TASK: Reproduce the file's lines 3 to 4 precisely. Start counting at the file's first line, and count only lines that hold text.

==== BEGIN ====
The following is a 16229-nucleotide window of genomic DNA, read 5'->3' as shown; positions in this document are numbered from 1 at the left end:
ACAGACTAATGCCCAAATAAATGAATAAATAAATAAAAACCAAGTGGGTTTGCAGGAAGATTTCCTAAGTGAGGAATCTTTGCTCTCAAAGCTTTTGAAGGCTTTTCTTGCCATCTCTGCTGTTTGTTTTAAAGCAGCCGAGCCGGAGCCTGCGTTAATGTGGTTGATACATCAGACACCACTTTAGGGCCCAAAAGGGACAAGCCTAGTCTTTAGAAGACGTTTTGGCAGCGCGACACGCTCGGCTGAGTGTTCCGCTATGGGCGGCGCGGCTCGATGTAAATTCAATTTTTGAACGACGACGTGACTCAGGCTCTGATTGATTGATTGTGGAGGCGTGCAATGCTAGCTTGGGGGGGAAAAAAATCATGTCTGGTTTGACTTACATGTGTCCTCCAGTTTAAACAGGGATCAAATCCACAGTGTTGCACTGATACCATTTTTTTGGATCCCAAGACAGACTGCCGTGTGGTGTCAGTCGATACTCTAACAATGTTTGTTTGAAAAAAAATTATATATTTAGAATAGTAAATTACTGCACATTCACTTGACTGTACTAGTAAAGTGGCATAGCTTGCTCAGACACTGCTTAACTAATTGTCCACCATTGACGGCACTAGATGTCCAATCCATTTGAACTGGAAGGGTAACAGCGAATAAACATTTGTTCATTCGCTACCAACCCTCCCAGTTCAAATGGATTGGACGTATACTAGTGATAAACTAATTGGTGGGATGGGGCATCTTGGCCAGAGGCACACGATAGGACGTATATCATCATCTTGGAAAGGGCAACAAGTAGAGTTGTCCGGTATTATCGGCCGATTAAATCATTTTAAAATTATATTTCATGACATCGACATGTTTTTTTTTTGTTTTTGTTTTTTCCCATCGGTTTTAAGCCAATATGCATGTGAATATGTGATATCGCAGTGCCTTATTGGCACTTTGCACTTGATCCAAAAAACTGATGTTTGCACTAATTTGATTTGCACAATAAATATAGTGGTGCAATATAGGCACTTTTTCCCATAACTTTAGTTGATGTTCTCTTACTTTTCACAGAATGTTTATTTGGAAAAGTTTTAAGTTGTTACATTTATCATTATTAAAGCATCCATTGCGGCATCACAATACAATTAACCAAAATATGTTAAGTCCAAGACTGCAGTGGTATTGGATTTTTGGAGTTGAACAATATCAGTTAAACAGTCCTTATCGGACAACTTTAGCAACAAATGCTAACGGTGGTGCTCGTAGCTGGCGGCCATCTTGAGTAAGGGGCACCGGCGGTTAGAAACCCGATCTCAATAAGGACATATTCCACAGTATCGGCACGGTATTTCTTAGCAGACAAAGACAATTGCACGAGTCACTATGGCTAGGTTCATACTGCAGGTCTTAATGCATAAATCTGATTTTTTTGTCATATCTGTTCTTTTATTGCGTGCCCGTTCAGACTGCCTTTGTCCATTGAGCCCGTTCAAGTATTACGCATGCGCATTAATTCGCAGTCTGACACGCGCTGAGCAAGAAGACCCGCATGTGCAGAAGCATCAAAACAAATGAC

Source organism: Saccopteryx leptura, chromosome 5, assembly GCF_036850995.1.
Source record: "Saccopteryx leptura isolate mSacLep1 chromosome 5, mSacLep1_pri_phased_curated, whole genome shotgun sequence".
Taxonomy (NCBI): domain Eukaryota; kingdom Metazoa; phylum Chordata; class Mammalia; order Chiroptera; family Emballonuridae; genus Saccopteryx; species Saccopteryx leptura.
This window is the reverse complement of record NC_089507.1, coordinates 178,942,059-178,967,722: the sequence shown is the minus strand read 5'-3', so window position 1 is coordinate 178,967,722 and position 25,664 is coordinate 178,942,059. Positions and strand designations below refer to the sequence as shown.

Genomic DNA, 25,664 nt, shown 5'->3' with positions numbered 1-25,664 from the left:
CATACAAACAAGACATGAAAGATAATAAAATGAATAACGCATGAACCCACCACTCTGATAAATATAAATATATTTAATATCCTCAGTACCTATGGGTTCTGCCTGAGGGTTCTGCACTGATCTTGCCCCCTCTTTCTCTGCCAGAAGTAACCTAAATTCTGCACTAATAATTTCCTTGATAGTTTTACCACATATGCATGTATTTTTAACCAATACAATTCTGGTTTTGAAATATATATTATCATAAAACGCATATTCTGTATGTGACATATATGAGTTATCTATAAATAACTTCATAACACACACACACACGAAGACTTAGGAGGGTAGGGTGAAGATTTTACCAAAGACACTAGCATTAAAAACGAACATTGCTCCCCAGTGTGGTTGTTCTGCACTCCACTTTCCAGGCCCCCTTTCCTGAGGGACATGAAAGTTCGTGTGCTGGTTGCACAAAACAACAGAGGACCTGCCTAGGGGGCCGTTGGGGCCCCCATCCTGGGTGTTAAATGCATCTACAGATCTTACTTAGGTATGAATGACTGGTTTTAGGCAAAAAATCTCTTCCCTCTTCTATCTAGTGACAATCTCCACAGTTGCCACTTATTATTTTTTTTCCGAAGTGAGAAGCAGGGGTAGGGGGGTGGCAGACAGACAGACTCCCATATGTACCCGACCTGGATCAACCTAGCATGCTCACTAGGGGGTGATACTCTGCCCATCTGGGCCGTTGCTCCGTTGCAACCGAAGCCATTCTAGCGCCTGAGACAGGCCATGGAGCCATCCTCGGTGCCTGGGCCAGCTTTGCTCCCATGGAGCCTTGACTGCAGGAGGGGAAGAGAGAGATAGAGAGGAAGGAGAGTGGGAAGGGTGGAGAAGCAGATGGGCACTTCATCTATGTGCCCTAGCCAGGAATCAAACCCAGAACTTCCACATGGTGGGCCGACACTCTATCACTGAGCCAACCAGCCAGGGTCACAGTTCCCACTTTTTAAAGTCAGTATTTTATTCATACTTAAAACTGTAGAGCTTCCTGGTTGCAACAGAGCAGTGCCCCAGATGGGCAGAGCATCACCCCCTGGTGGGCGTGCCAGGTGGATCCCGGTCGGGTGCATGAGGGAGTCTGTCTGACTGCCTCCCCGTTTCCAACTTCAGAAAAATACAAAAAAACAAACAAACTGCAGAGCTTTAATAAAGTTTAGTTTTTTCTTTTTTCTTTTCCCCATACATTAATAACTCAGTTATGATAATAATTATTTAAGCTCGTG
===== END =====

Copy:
Source organism: Saccopteryx leptura, chromosome 5, assembly GCF_036850995.1.
Source record: "Saccopteryx leptura isolate mSacLep1 chromosome 5, mSacLep1_pri_phased_curated, whole genome shotgun sequence".